Best Handheld Games of 2010
Portable technology is getting more and more popular and powerful, and with the rise of sophisticated gaming software for the world’s various smartphones, there’ll soon be fierce competition for your handheld bucks. Whether you like puzzling, platforming, action, or dense JRPG’s, the game industry wasted no time this year trying to get at them. Take a look at our staff picks — we’ll steer you right.
Puzzle Quest 2 & Metal Gear Solid: Peace Walker
Ron Whitaker’s Picks
Handheld games are not normally something I spend a lot of time on, but the last couple of years of years have been an exception. There are a bunch of handheld games worthy of your attention this year, but here are the two that topped my list:
Puzzle Quest 2 (DS)
The first Puzzle Quest won several RPG of the year awards, and the second one is, if anything, better than the first. The engrossing title features four classes and four widely-varied playstyles, so you can replay it again and again. The ‘Match 3’ puzzle gaming is still one of the best examples of cross-genre merging in the current generation.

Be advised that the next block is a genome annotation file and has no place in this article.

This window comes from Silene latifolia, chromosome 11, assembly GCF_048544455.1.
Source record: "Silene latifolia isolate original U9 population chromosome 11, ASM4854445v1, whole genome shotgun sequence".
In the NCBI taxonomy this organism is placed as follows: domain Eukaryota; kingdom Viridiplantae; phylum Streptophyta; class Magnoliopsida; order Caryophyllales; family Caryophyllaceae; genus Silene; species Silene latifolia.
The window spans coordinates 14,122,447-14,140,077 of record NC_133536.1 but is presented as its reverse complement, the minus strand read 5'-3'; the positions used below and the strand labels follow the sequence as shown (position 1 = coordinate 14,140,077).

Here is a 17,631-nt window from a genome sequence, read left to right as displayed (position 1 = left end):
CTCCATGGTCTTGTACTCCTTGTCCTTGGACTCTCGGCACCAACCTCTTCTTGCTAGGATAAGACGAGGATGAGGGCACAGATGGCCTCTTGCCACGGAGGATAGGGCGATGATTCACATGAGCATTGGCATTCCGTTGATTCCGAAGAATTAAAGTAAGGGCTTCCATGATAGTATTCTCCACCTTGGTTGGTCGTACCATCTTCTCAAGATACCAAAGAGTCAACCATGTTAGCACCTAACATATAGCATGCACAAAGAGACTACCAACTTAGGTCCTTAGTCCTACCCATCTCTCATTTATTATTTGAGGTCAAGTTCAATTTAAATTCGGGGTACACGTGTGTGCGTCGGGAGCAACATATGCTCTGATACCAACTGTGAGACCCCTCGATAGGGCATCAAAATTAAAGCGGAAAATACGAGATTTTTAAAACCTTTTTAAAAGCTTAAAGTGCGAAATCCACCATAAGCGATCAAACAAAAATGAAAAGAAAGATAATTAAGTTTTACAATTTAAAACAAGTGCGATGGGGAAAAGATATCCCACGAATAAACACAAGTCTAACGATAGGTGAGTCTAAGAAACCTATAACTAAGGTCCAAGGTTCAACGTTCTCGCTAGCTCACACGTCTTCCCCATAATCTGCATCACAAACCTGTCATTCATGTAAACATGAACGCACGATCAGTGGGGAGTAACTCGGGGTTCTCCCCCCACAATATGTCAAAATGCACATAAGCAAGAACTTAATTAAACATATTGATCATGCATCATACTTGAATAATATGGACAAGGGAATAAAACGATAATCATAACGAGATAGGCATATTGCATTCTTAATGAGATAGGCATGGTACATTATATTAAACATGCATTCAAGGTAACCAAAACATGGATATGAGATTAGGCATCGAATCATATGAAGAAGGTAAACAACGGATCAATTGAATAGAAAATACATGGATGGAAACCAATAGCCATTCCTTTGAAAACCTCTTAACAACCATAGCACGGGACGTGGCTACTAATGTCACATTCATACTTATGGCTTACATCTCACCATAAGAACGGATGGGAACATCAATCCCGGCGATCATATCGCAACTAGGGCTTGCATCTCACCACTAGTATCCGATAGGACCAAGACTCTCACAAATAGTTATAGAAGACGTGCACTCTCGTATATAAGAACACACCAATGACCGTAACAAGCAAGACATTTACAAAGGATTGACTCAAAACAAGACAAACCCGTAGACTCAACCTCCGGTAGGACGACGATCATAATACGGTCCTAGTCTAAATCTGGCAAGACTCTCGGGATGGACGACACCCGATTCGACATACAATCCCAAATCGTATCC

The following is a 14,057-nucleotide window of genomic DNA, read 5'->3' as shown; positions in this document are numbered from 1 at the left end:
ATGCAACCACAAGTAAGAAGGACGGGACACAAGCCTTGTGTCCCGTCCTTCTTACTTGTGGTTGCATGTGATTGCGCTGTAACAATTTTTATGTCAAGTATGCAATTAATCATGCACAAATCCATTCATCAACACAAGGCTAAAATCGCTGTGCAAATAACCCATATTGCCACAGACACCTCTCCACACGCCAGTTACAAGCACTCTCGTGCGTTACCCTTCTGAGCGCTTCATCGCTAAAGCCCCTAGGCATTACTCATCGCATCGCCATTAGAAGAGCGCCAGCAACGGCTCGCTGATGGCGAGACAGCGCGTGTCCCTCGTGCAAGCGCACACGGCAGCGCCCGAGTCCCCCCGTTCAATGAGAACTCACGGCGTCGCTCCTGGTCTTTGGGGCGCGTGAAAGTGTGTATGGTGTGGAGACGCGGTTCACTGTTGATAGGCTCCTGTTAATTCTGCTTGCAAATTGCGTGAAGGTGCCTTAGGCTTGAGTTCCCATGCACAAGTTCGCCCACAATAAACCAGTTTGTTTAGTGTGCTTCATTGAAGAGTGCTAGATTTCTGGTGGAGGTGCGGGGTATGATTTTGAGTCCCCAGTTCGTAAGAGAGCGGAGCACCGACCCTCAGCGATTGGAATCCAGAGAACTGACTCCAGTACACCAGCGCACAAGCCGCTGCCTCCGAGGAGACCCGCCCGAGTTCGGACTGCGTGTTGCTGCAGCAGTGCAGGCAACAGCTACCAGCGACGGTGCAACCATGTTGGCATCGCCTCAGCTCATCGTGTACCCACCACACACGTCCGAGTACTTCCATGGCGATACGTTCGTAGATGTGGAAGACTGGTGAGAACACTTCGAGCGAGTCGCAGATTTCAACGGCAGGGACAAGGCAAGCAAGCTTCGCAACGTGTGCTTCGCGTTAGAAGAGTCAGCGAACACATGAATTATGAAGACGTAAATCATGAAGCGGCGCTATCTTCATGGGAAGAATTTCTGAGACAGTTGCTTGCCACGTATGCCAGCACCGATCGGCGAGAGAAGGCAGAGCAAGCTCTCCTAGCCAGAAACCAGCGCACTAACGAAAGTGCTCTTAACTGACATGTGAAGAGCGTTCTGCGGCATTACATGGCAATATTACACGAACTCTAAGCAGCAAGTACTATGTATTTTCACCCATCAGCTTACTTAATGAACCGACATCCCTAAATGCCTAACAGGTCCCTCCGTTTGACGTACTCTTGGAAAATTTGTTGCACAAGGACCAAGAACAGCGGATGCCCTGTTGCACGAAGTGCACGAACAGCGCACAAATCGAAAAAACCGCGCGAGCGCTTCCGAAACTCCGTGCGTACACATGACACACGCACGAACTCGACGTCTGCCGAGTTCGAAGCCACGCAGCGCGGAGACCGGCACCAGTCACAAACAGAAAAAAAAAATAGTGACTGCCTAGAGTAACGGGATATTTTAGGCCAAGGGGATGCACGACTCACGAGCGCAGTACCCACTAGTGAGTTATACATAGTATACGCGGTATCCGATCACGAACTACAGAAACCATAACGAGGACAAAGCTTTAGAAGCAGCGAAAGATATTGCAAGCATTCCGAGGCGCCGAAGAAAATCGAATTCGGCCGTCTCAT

Unlike the first game, weapons come into play through new ‘action’ gems, and you can also use secondary items — such as potions and shields — in combat. The pacing is still a little slower than some gamers would prefer, but if you’re into RPGs or puzzle games, you really can’t go wrong with Puzzle Quest 2.
You can also play Puzzle Quest 2 on the XBox 360 or PC (via Steam), but for my money, the DS version is the best, simply because it’s a fun game to take on the road.